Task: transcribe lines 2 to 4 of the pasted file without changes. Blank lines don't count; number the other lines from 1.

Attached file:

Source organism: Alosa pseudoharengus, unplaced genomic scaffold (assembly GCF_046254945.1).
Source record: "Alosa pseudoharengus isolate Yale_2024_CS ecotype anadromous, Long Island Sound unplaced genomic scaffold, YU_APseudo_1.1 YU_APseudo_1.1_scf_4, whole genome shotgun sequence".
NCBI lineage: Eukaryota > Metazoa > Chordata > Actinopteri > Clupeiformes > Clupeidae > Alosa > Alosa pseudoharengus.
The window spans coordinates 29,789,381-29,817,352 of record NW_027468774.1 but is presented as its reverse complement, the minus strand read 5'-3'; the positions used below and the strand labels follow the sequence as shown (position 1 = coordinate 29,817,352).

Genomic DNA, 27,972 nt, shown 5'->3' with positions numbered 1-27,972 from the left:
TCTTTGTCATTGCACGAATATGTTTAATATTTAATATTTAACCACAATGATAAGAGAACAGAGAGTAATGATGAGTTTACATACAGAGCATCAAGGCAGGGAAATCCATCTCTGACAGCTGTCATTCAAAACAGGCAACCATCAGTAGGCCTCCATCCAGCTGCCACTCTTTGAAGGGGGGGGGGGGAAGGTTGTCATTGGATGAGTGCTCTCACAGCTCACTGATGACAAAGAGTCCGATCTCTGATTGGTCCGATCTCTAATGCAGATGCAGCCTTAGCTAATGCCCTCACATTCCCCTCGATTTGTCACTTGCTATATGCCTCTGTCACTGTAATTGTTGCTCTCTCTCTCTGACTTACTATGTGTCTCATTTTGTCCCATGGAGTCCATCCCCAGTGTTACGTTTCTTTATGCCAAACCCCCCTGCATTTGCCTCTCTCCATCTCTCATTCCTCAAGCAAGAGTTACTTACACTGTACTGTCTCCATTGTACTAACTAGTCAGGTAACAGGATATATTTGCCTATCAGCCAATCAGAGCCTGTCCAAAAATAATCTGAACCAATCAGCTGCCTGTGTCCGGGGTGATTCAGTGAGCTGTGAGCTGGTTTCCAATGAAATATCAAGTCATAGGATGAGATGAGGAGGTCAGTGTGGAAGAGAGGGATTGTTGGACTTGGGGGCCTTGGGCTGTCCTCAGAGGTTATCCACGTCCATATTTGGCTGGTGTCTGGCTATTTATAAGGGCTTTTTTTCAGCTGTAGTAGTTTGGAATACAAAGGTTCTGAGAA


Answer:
Source record: "Alosa pseudoharengus isolate Yale_2024_CS ecotype anadromous, Long Island Sound unplaced genomic scaffold, YU_APseudo_1.1 YU_APseudo_1.1_scf_4, whole genome shotgun sequence".
NCBI lineage: Eukaryota > Metazoa > Chordata > Actinopteri > Clupeiformes > Clupeidae > Alosa > Alosa pseudoharengus.
The window spans coordinates 29,789,381-29,817,352 of record NW_027468774.1 but is presented as its reverse complement, the minus strand read 5'-3'; the positions used below and the strand labels follow the sequence as shown (position 1 = coordinate 29,817,352).